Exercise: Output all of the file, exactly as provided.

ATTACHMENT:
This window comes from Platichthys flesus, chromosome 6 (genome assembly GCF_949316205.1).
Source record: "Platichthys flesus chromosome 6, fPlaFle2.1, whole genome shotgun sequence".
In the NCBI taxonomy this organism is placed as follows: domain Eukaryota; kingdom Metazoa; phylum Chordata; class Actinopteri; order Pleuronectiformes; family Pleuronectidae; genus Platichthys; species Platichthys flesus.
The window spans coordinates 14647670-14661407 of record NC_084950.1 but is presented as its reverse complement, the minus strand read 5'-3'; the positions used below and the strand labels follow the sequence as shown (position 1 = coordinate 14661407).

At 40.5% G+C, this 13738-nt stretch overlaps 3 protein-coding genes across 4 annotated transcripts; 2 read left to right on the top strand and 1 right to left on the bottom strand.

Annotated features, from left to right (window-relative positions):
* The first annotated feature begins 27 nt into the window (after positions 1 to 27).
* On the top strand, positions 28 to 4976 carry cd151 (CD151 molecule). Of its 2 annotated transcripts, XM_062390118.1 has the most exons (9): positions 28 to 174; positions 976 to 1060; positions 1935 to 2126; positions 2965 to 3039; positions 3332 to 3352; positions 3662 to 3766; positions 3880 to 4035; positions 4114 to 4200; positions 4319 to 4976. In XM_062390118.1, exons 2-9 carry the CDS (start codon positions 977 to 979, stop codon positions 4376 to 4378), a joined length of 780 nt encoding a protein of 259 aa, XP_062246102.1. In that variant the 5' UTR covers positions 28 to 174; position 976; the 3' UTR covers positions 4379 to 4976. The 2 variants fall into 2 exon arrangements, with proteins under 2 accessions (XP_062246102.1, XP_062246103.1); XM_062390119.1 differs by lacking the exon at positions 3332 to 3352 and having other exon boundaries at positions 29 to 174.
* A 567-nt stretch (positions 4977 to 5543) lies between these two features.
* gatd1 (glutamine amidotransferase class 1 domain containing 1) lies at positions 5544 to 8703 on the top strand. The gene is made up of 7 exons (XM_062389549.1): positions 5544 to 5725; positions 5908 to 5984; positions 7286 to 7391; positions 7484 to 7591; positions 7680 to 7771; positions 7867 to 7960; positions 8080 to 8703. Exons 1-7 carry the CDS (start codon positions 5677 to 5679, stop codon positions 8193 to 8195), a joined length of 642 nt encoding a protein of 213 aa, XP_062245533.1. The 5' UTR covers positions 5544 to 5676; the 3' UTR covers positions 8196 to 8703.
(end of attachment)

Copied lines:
This window comes from Platichthys flesus, chromosome 6 (genome assembly GCF_949316205.1).
Source record: "Platichthys flesus chromosome 6, fPlaFle2.1, whole genome shotgun sequence".
In the NCBI taxonomy this organism is placed as follows: domain Eukaryota; kingdom Metazoa; phylum Chordata; class Actinopteri; order Pleuronectiformes; family Pleuronectidae; genus Platichthys; species Platichthys flesus.
The window spans coordinates 14647670-14661407 of record NC_084950.1 but is presented as its reverse complement, the minus strand read 5'-3'; the positions used below and the strand labels follow the sequence as shown (position 1 = coordinate 14661407).

At 40.5% G+C, this 13738-nt stretch overlaps 3 protein-coding genes across 4 annotated transcripts; 2 read left to right on the top strand and 1 right to left on the bottom strand.

Annotated features, from left to right (window-relative positions):
* The first annotated feature begins 27 nt into the window (after positions 1 to 27).
* On the top strand, positions 28 to 4976 carry cd151 (CD151 molecule). Of its 2 annotated transcripts, XM_062390118.1 has the most exons (9): positions 28 to 174; positions 976 to 1060; positions 1935 to 2126; positions 2965 to 3039; positions 3332 to 3352; positions 3662 to 3766; positions 3880 to 4035; positions 4114 to 4200; positions 4319 to 4976. In XM_062390118.1, exons 2-9 carry the CDS (start codon positions 977 to 979, stop codon positions 4376 to 4378), a joined length of 780 nt encoding a protein of 259 aa, XP_062246102.1. In that variant the 5' UTR covers positions 28 to 174; position 976; the 3' UTR covers positions 4379 to 4976. The 2 variants fall into 2 exon arrangements, with proteins under 2 accessions (XP_062246102.1, XP_062246103.1); XM_062390119.1 differs by lacking the exon at positions 3332 to 3352 and having other exon boundaries at positions 29 to 174.
* A 567-nt stretch (positions 4977 to 5543) lies between these two features.
* gatd1 (glutamine amidotransferase class 1 domain containing 1) lies at positions 5544 to 8703 on the top strand. The gene is made up of 7 exons (XM_062389549.1): positions 5544 to 5725; positions 5908 to 5984; positions 7286 to 7391; positions 7484 to 7591; positions 7680 to 7771; positions 7867 to 7960; positions 8080 to 8703. Exons 1-7 carry the CDS (start codon positions 5677 to 5679, stop codon positions 8193 to 8195), a joined length of 642 nt encoding a protein of 213 aa, XP_062245533.1. The 5' UTR covers positions 5544 to 5676; the 3' UTR covers positions 8196 to 8703.